I woke up contemplating the topic of my blog. The image of a turtle on a stump in the middle of Tivoli Bays, encountered on a canoe trip the other day, had stayed with me. I sat quietly and still while Jan channeled the Tuesday morning Soulbyte. The message she wrote sealed it, the topic of my blog became clear: change through stillness—the molting turtle.
It’s early spring in the Bays. All prepare for new life. Our trip was somewhat disruptive to the busy beavers, hunting eagles, wading herons, and the nesting geese. Most astonishing was the sighting of a statuesque, prehistoric looking turtle, perched on a log barely peeking above the water at low tide. At first, the question was: Is it really what it appears to be? Or is it simply a projection, the mind’s misinterpretation of matter that frequently shape-shifts things in this magical place?
Sure enough, it was what it appeared to be. As we approached, the turtle’s head appeared shiny and alive. Amazingly, it remained frozen, so contrary to the escapist behavior turtles usually employ when encountering human curiosity. The canoe drifted closer and the turtle form became increasingly evident, but still the questions arose. Could it really be alive? Is it somehow impaled on the stump? Then the canoe bumped right into the log; I could not control it and was frozen myself, not wanting to push off from the log and disturb this perched creature.
It was an amazingly powerful scene. What sat before us was a turtle whose outermost shell was molting, the sun’s deep rays hastening the peeling and flaking of its outer crust. Unfortunately, our closeness eventually overwhelmed its powerful intent to submit to the sun and it dove into the water for its own protection, in search of solitude to continue its transformative process in privacy.
The turtle’s journey of change so simply and eloquently mirrors our own, though we humans must employ consciousness to enact this ancient archetypal program of change.
The sun is our spirit energy, the kundalini energy of our energy body that infuses itself in our physical spine. In the first half of life that spirit energy must find its footing in the physical world, first lodging in the sacrum.
As we grow and mature the kundalini energy rises to our reproductive center where nature claims it for its own survival needs.
As we make our way into the world we need the confidence of autonomy and so the kundalini funds our ego stability at the level of the solar plexus, where we experience confidence and the extreme challenges of power and competition in this world.
As we approach the chasm of midlife—or in many instances much younger in today’s rapidly changing world—we approach the great ocean that must be crossed to reach the level of the heart, where truth, love, and compassion extend to all interdependent life.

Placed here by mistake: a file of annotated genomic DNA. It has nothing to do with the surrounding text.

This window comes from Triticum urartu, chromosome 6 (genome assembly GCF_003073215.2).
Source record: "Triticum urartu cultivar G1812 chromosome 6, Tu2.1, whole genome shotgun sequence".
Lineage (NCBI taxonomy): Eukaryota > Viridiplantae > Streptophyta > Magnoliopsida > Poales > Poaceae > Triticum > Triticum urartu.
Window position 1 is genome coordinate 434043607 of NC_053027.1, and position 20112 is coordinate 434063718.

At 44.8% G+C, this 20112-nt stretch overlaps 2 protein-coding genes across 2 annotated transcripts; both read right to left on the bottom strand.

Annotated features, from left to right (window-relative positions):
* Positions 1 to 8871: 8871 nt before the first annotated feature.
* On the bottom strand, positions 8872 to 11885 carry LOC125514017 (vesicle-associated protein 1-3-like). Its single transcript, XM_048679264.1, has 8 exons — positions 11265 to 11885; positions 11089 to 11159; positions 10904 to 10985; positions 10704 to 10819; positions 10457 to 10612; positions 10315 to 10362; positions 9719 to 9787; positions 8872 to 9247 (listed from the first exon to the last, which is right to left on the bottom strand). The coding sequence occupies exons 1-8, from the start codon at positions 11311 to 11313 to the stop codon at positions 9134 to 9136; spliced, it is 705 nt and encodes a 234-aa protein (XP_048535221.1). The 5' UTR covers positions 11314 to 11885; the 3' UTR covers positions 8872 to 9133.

With each of these rising changes we are challenged, like the turtle on the log, to stay contained, as the heat of kundalini rises in its upward ascent. If we can provide a sealed channel to the rising energy, it will ascend to the next level. But this does require stillness and containment, especially when the energy of the full moon beckons us to release and attach to the pleasures of the world.
If, for instance, the sexual urge of the second chakra is always catered to as it demands and beckons, how can we advance a relationship dominated by the compulsion of more? How, at the level of personal power, are we to advance if we allow the kundalini to leak out and attach to more possessions or conquests, as it so desires? Without the choice of containment that the turtle exemplifies, our spirit remains imprisoned in the dense desires of this world.
When we, as we must in our journey upward, explore and indulge in the kundalini attachments at the various stages, we are like the turtle that dives into the water, offsetting the drying-out transformation, as we binge in some form in this world. The process of absorbing and bearing the heat of containment, for our spirit to rise and change our focus, and for appreciation of our greater reason for being in this world, we must wait for another sunny day, beyond another Groundhog Day, when we are ready to steady for change.
I thank that turtle for so bravely bearing the tension of our intrusion, while also sharing one of life’s simplest yet most challenging of lessons: Activating change requires staying put and bearing the tension, as our defensive shell molts and sheds and our spirit rises to greater truth.
Seeking a new log for molting,